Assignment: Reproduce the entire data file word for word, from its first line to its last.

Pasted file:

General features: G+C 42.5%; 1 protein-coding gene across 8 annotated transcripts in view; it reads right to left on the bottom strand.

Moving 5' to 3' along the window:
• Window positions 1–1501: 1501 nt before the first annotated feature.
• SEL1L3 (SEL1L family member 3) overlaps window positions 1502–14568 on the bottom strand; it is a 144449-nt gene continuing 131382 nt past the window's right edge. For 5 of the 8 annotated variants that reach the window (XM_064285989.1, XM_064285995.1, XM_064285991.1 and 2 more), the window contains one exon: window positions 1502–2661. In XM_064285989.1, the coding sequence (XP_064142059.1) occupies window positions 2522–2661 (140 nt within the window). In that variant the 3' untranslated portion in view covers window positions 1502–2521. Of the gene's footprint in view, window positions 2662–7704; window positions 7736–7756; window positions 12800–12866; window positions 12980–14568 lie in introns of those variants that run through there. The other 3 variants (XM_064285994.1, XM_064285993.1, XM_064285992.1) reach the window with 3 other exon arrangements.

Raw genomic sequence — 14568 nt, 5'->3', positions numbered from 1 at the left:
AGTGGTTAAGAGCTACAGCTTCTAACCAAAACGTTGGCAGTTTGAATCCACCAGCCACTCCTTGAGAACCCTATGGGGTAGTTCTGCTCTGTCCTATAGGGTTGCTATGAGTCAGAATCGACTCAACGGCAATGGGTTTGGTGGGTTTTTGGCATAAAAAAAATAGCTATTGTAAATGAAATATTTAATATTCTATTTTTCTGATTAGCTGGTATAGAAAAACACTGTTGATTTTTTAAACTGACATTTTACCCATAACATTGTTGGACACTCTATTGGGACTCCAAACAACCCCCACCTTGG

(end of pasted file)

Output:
General features: G+C 42.5%; 1 protein-coding gene across 8 annotated transcripts in view; it reads right to left on the bottom strand.

Moving 5' to 3' along the window:
• Window positions 1–1501: 1501 nt before the first annotated feature.
• SEL1L3 (SEL1L family member 3) overlaps window positions 1502–14568 on the bottom strand; it is a 144449-nt gene continuing 131382 nt past the window's right edge. For 5 of the 8 annotated variants that reach the window (XM_064285989.1, XM_064285995.1, XM_064285991.1 and 2 more), the window contains one exon: window positions 1502–2661. In XM_064285989.1, the coding sequence (XP_064142059.1) occupies window positions 2522–2661 (140 nt within the window). In that variant the 3' untranslated portion in view covers window positions 1502–2521. Of the gene's footprint in view, window positions 2662–7704; window positions 7736–7756; window positions 12800–12866; window positions 12980–14568 lie in introns of those variants that run through there. The other 3 variants (XM_064285994.1, XM_064285993.1, XM_064285992.1) reach the window with 3 other exon arrangements.

Raw genomic sequence — 14568 nt, 5'->3', positions numbered from 1 at the left:
AGTGGTTAAGAGCTACAGCTTCTAACCAAAACGTTGGCAGTTTGAATCCACCAGCCACTCCTTGAGAACCCTATGGGGTAGTTCTGCTCTGTCCTATAGGGTTGCTATGAGTCAGAATCGACTCAACGGCAATGGGTTTGGTGGGTTTTTGGCATAAAAAAAATAGCTATTGTAAATGAAATATTTAATATTCTATTTTTCTGATTAGCTGGTATAGAAAAACACTGTTGATTTTTTAAACTGACATTTTACCCATAACATTGTTGGACACTCTATTGGGACTCCAAACAACCCCCACCTTGG